With a Home button: Starting with the iPhone 6, the standard iPhone got bigger than previous models—and the Plus models are even biggerer. Their screens are so big, in fact, that your dinky human thumb may be too small to reach the top portion of the screen (if you’re gripping the phone near the bottom).

For that reason, Apple built a feature called Reachability. When you tap the Home button twice (don’t click it—just touch it), the entire screen image slides halfway down the glass, so that you can reach the upper parts of it with your thumb.

As soon as you touch anything on the screen—a link, a button, an empty area, anything—the screen snaps back to its usual, full-height position.

Without a Home button: Drop a finger just above the bottom of the screen, and swipe down. (This works only if you’ve first turned the feature on in Settings->General->Accessibility.)

Magnifier, VoiceOver, Zoom

With a Home button: In Settings -> General-> Accessibility, you can set up a triple-press of the Home button to turn one of several accessibility features on or off. There’s the Magnifier (turns the iPhone into a giant electronic illuminated magnifying glass); VoiceOver (the phone speaks whatever you touch), Invert Colors (white-on-black type, which is sometimes easier to see), Grayscale (a mode that makes the whole iPhone black and white); Zoom (magnifies the screen), Switch Control (accommodates external gadgets like sip-and-puff straws), and AssistiveTouch (help for people who have trouble with physical switches).

Without a Home button: Triple-click the Sleep button on the right edge.

Apple Pay

With a Home button: If you’ve set up Apple Pay on your phone, you can pay for things without cash, without cards, without signing anything, without your wallet. Without waking the phone, just hold your finger on the Home button (it reads your fingerprint to make sure it’s you) and bring it near the payment terminal. You’ve just paid.

Without a Home button: Double-press the Sleep/Wake switch, and let Face ID see your face to authenticate the purchase.


With a Home button: To take a picture of what’s on the screen, you hold down the Home button, and while it’s down, press the Sleep button.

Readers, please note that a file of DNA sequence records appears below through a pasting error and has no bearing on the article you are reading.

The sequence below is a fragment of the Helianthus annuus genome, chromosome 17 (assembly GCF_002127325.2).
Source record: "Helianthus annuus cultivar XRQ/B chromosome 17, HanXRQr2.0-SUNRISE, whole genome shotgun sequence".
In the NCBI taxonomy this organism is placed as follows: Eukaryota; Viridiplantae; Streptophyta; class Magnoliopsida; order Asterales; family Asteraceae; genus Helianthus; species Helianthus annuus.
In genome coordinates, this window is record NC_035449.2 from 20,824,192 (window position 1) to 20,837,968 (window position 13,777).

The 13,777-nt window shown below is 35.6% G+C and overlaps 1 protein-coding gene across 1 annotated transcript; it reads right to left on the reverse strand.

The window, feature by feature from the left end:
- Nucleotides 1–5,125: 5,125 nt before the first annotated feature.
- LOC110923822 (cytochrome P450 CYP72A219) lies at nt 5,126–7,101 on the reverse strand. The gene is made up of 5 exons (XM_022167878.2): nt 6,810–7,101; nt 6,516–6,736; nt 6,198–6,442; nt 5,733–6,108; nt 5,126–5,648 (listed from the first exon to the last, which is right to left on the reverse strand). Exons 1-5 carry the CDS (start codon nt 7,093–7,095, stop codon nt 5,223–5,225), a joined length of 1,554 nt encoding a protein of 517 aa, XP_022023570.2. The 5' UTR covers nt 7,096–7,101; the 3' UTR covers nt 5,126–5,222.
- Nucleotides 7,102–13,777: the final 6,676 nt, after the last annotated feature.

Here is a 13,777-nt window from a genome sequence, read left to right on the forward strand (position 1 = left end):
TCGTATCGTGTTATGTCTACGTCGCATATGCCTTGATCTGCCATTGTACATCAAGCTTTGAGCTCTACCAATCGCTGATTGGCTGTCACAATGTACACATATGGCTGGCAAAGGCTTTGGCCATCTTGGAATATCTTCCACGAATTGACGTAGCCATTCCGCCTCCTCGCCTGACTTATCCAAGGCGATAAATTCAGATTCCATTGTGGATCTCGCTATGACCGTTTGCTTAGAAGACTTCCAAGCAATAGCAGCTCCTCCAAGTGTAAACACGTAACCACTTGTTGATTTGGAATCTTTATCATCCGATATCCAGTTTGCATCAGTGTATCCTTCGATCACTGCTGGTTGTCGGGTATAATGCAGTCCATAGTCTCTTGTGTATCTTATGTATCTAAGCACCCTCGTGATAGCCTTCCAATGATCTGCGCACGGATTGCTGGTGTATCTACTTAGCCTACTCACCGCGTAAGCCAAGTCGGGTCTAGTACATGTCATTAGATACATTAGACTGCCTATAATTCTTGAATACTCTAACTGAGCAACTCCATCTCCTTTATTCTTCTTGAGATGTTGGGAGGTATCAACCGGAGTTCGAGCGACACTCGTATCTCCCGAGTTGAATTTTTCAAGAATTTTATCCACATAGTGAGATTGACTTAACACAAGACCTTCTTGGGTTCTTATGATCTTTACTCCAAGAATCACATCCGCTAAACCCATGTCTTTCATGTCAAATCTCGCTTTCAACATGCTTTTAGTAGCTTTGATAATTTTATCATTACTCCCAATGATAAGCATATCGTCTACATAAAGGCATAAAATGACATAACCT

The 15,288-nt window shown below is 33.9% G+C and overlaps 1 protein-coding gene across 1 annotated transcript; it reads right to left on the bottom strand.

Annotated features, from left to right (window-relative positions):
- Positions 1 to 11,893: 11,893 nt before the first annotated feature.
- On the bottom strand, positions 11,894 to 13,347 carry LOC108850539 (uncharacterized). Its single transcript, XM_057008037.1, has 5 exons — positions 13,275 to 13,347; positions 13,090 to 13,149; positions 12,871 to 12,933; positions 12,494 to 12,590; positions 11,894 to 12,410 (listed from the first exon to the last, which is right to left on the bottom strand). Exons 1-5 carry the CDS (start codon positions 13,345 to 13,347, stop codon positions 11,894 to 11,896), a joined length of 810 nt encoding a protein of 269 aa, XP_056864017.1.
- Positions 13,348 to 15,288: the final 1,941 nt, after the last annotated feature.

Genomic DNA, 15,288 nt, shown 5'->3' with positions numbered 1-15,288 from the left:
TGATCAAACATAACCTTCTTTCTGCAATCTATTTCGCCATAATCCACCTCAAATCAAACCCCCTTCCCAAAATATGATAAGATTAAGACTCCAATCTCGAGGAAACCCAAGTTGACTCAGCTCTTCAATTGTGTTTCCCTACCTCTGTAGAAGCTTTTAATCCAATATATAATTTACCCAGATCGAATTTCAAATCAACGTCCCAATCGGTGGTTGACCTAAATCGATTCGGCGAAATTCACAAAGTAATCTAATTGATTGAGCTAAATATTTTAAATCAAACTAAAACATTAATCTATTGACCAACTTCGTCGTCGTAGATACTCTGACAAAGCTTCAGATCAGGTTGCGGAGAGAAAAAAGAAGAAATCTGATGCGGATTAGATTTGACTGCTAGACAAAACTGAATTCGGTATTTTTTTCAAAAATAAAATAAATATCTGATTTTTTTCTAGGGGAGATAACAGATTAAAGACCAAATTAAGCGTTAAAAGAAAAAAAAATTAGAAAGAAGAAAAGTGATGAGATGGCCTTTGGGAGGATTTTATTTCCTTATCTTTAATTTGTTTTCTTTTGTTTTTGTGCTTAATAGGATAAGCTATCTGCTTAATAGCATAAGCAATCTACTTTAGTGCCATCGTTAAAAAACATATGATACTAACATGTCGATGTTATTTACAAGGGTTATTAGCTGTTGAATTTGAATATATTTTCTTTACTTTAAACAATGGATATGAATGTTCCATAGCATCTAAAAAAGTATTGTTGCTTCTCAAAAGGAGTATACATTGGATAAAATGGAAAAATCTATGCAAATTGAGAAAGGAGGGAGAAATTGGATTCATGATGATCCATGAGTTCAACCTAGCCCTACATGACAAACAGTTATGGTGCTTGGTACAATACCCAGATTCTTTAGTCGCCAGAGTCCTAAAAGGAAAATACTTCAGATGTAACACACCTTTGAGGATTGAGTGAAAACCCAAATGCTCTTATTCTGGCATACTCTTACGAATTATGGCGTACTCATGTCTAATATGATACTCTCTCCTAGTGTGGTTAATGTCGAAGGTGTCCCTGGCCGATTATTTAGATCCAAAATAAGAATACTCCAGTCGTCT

The screen flashes white. Now, if you go to the Photos app’s Albums tab, in the Camera Roll or the Screenshots album, you see a crisp, colorful pixel image, in PNG format, of whatever was on the screen.

Without a Home button: Press the Sleep+Volume Up buttons simultaneously.

The Sleep and Volume keys have additional functions on the iPhone X.
The Sleep and Volume keys have additional functions on the iPhone X.

Force-restart the phone

With a Home button: Suppose the phone locks up solid, frozen. In that case, you may have to force exit it. To do that, hold down the Home button and the Sleep button for 10 seconds.

Without a Home button: Hold down the Volume Down key (on the left edge) and the Sleep button. (That’s the same combo on the iPhone 7 and 8 models, whose Home button doesn’t actually move.)

Homeless life

Clearly, there’ll be some relearning involved in the post-Home button world. You’ll live.

Then again, the poor Home button was saddled with so many functions, it may be happy to have gone to the Great Interface Drawer in the Sky.

More from David Pogue:

The $999, eyebrow-raising iPhone X: David Pogue’s hands-on review

iOS11 is about to arrive — here’s what’s in it

MacOS High Sierra comes this fall—and brings these 23 features

T-Mobile COO: Why we make investments like free Netflix that ‘seem crazy’

How Apple’s iPhone has improved since its 2007 debut

Gulliver’s Gate is a $40 million world of miniatures in Times Square

The 5 best new features of this week’s YouTube redesign

Samsung’s Bixby voice assistant is ambitious, powerful, and half-baked

Is through-the-air charging a hoax?

David Pogue, tech columnist for Yahoo Finance, is the author of “iPhone: The Missing Manual.” He welcomes nontoxic comments in the comments section below. On the web, he’s davidpogue.com. On Twitter, he’s @pogue. On email, he’s poguester@yahoo.com. You can read all his articles here, or you can sign up to get his columns by email.